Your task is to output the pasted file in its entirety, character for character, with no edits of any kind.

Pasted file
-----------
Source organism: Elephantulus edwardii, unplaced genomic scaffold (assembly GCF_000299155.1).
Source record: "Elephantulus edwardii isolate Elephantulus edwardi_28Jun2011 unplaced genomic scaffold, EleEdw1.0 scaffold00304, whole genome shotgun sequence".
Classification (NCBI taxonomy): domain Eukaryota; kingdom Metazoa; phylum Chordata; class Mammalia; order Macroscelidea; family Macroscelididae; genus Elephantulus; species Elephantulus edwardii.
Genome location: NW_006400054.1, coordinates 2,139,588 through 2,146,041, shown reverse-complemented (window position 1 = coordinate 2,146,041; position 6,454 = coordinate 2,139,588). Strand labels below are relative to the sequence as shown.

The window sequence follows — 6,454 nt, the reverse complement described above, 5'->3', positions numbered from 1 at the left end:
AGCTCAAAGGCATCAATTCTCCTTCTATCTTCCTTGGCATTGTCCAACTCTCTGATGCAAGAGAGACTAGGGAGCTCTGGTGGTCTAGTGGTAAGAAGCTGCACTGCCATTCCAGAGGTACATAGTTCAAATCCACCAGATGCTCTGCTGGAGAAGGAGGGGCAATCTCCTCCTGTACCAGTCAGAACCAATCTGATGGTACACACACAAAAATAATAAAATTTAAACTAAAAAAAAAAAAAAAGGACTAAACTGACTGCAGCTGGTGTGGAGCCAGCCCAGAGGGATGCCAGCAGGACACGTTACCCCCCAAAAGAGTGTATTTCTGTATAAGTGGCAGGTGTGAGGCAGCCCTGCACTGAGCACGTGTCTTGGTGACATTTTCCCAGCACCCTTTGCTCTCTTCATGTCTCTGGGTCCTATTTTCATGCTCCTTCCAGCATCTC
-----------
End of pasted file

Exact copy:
Source organism: Elephantulus edwardii, unplaced genomic scaffold (assembly GCF_000299155.1).
Source record: "Elephantulus edwardii isolate Elephantulus edwardi_28Jun2011 unplaced genomic scaffold, EleEdw1.0 scaffold00304, whole genome shotgun sequence".
Classification (NCBI taxonomy): domain Eukaryota; kingdom Metazoa; phylum Chordata; class Mammalia; order Macroscelidea; family Macroscelididae; genus Elephantulus; species Elephantulus edwardii.
Genome location: NW_006400054.1, coordinates 2,139,588 through 2,146,041, shown reverse-complemented (window position 1 = coordinate 2,146,041; position 6,454 = coordinate 2,139,588). Strand labels below are relative to the sequence as shown.

The window sequence follows — 6,454 nt, the reverse complement described above, 5'->3', positions numbered from 1 at the left end:
AGCTCAAAGGCATCAATTCTCCTTCTATCTTCCTTGGCATTGTCCAACTCTCTGATGCAAGAGAGACTAGGGAGCTCTGGTGGTCTAGTGGTAAGAAGCTGCACTGCCATTCCAGAGGTACATAGTTCAAATCCACCAGATGCTCTGCTGGAGAAGGAGGGGCAATCTCCTCCTGTACCAGTCAGAACCAATCTGATGGTACACACACAAAAATAATAAAATTTAAACTAAAAAAAAAAAAAAAGGACTAAACTGACTGCAGCTGGTGTGGAGCCAGCCCAGAGGGATGCCAGCAGGACACGTTACCCCCCAAAAGAGTGTATTTCTGTATAAGTGGCAGGTGTGAGGCAGCCCTGCACTGAGCACGTGTCTTGGTGACATTTTCCCAGCACCCTTTGCTCTCTTCATGTCTCTGGGTCCTATTTTCATGCTCCTTCCAGCATCTC